12:30 pm: Polled Genetics Panel

Dr. Kimberly Morrill, a Cornell Cooperative Extension Regional Dairy Specialist in Northern New York and a Past-President of the Red & White Dairy Cattle Association, moderates the panel. Panelists include:

–  Bryan Quanbury of Dairy Bulls Online, a marketing and distribution service for breeders, in Walkerton, Ontario, Canada

–  John Burket of Burket Falls Farm, East Freedom, PA, with 100 Registered Holsteins, 80 percent polled. Burket is a member of the Holstein Genetic Advancement Committee.

–  Nate Faus, Rollen N’s Dairy Herd Manager, Rock Stream, NY, with red and white polled Holsteins.

 Wednesday, August 7, 10:30 am: Robotic Milking. Cows in Control

–  Larry Tranel, Iowa State University, will present his research on the cost of robotics for small farm, and moderate a panel of farmers who use robots successfully.

Iowa State University’s Larry Tranel is interested in milking systems and has specialized in low cost parlors and robotic milking dairy facilities, rotational grazing, financial management and millionaire model farm systems. He was a dairy farm management agent for the University of Wisconsin Extension from 1989 to 1999 and since then has worked as a dairy field specialist for Iowa State University Extension.

–  Panelists Glenn and Sheryl Taylor transitioned Tayl-Wind Farm, LLC in Cassville, NY to a robotic milking system in June 2012. Glenn and his parents built the original freestall barn and installed a Boumatic double-6 milking parlor in 1982 after relocating from central Massachusetts. By 2011, milking and related chores took two people about 12 hours each day for the 200-cow herd. Neither Glenn or Sheryl was interested in growing the herd enough to justify a new parlor with milking labor still be required. They started touring herds in NY where the Lely robotic milking system was used and became taken with the cow culture and management information it provided. They also appreciated that the system would allow them to maintain herd size and retrofit their current facilities, while continuing to milk in the parlor. Glenn and Sheryl are graduates of the dairy management program at Cornell University.

–  Panelist Chuck Deichmann of Alfred, NY installed his first robotic milker in July 2007. He operates two units for his 90-cow organic, rotational grazed herd.  Deichmann will share his experience in transitioning to automatic milking systems.  He’ll discuss the management adjustments he made and the practical aspects of producing milk in an automated system. “Robotics can fit different situations and dairies of different sizes,” he said. “I have been able to participate in off-farm activities because of the labor savings and scheduling flexibility the robots have given me, along with more time to spend with family.”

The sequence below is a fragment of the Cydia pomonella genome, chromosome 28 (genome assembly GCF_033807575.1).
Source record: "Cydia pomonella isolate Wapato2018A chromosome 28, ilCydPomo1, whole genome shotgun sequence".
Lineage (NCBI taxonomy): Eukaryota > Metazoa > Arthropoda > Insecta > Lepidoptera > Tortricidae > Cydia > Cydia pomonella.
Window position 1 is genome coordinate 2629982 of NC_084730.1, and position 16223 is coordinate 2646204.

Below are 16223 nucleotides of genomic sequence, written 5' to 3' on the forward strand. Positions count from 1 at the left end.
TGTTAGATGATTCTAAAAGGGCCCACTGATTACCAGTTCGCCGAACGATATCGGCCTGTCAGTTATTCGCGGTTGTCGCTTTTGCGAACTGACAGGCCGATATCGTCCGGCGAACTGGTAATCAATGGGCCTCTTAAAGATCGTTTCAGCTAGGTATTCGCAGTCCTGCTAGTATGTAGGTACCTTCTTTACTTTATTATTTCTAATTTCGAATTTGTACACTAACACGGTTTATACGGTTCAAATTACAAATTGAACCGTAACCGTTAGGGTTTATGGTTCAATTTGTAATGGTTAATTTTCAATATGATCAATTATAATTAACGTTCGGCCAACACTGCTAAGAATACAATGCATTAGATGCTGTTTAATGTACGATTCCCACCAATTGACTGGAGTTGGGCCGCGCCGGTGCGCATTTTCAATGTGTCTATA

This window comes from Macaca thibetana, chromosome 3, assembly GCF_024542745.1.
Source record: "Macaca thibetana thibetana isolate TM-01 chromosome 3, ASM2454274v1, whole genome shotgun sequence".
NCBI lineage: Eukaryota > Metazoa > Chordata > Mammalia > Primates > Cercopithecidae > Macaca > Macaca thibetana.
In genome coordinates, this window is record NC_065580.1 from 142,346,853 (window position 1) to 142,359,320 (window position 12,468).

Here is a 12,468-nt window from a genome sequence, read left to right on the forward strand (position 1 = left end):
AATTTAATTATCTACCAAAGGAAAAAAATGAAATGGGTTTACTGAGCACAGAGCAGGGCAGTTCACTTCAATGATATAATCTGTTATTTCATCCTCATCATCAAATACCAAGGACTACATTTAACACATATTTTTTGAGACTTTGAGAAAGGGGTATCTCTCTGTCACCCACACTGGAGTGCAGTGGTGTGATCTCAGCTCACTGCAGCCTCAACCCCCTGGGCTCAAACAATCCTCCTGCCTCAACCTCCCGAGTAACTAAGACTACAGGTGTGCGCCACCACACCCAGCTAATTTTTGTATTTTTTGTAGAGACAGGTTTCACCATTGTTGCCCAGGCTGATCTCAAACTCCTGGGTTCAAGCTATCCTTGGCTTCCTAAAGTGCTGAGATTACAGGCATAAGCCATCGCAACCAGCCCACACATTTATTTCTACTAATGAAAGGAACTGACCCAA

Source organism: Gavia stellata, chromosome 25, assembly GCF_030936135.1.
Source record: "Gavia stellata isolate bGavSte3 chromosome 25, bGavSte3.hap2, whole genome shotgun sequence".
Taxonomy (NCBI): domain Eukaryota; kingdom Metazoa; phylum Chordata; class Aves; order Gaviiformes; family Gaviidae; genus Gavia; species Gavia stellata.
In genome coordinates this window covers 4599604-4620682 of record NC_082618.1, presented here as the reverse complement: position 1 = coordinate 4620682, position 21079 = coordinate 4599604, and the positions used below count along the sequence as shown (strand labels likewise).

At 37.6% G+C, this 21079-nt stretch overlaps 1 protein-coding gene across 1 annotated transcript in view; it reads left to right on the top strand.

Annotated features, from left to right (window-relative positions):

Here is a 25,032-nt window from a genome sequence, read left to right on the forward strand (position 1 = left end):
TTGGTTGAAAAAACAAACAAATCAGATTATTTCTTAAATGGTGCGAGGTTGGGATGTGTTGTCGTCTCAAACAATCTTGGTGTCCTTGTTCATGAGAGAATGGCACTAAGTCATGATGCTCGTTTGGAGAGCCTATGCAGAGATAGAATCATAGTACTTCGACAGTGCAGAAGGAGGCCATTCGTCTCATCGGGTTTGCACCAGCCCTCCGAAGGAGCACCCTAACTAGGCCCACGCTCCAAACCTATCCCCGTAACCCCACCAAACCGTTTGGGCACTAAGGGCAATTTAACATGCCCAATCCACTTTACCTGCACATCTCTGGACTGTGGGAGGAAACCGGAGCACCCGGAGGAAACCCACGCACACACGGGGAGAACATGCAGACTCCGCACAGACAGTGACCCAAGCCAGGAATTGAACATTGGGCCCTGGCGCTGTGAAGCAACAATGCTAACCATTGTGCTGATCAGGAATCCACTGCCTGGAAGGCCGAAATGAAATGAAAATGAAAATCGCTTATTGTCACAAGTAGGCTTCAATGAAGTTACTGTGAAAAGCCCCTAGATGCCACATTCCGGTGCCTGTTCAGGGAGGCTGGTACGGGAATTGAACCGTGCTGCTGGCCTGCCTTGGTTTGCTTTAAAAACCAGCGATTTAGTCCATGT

–  Panelist Bruce Hatfield of Hatfield Farms, LLC in Scipio Center purchased a robotic system in 2009. The farm was expanded to support the return of his son Chris. Bruce, his wife Marcia, and Chris grew the herd to 240 cows, but did not want to add non-family labor. “We looked at parlor technology. It’s fascinating, but still 50-year-old technology. We asked ‘is that really the next step?’ We thought ‘robotics is really new. In another 25 years it will prove itself.’ We think it’s one way to milk cows in the future,” Hatfield said. Hatfield has served on the boards of directors of Cayuga County DHI, Scipio Center Planning Board, and is a Dairylea annual meeting delegate.

Thursday, August 8, 10:30 am: Cow Comfort. Measure and Monitor for Impact

–  PRO-DAIRY’s Kathy Barrett will moderate the panel on cow comfort. Lindsay Collings will kick off the program with a regional comparison of cattle lameness and differences in cow comfort between NYS and other areas of the country. Miner Institute’s Rick Grant will present information on the economics of cow comfort, PRO-DAIRY’s Curt Gooch will focus on  modifications that improve cow comfort and Diamond V’s Bill Stone will share what he looks for when visiting a barn to determine if cows are comfortable from a “visual, once over perspective.”

Kathy Barrett is a Senior Extension Association with PRO-DAIRY. Her expertise is in dairy management and production education and she provides leadership for the Dairy Profit Discussion Group program and focuses on group facilitation training and dairy education and outreach. Dairy Profit Discussion Groups are small groups of dairy producers, 10 to 15 farms, which meet to discuss business performance and the management practices. These groups are made up of producers who have similar management intent or production practices, and are based on mutual respect, trust, and confidentiality of each member. Barrett’s past experience with producer-driven discussion groups suggests that farmer-to-farmer learning is an excellent way to promote enhanced business and production management practices. Value comes from drawing on other farmers’ experiences to motivate participants to make changes on the farm that impact profitability, productivity and quality of life.

–  Panelist Lindsay Collings is the C.O.W.S. Project Manager for Novus International, Inc. She received her BS in Animal Biology from University of British Columbia in 2008 and her MS in Animal Science from the University of British Columbia in 2011.